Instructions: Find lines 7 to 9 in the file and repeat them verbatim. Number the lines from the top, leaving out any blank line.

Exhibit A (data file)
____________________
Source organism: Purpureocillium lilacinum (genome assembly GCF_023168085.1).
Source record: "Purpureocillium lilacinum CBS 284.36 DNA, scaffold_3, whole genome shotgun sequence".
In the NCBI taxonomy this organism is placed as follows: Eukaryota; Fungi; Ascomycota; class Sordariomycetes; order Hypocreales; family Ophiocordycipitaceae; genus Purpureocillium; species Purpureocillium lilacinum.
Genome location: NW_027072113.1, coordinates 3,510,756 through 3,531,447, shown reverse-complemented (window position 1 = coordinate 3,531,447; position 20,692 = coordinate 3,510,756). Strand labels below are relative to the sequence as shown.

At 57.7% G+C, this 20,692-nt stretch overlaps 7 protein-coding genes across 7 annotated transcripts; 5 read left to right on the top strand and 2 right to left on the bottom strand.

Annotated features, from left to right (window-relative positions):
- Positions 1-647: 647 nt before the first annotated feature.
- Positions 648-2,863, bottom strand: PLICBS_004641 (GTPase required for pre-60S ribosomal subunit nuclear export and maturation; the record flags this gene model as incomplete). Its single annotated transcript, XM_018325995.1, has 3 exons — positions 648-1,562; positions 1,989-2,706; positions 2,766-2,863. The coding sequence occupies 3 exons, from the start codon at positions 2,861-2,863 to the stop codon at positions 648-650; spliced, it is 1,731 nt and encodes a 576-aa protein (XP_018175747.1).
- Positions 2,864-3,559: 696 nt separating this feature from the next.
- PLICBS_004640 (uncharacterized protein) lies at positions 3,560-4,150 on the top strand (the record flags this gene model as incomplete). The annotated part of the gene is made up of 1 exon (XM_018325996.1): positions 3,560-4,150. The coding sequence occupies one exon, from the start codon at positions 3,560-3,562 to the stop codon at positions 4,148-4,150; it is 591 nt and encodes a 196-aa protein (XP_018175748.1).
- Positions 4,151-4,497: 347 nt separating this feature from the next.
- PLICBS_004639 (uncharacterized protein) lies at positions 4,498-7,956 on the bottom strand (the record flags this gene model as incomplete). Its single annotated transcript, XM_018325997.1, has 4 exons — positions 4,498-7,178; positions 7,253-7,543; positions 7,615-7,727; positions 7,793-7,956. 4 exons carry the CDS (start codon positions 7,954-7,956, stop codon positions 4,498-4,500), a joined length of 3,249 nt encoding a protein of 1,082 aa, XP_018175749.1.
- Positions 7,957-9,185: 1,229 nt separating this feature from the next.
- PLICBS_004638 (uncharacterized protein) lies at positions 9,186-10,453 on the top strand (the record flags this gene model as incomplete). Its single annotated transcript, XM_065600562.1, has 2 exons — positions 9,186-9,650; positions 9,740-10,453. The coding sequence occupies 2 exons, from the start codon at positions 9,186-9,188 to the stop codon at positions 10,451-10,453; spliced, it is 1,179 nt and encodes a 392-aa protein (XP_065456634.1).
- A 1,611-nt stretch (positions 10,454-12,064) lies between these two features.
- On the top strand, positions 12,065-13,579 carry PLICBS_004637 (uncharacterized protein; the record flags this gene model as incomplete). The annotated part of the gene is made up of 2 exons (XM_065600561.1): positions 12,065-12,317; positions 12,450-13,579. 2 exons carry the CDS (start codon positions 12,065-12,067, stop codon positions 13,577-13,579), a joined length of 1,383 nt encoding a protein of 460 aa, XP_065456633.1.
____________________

- Positions 1-647: 647 nt before the first annotated feature.
- Positions 648-2,863, bottom strand: PLICBS_004641 (GTPase required for pre-60S ribosomal subunit nuclear export and maturation; the record flags this gene model as incomplete). Its single annotated transcript, XM_018325995.1, has 3 exons — positions 648-1,562; positions 1,989-2,706; positions 2,766-2,863. The coding sequence occupies 3 exons, from the start codon at positions 2,861-2,863 to the stop codon at positions 648-650; spliced, it is 1,731 nt and encodes a 576-aa protein (XP_018175747.1).
- Positions 2,864-3,559: 696 nt separating this feature from the next.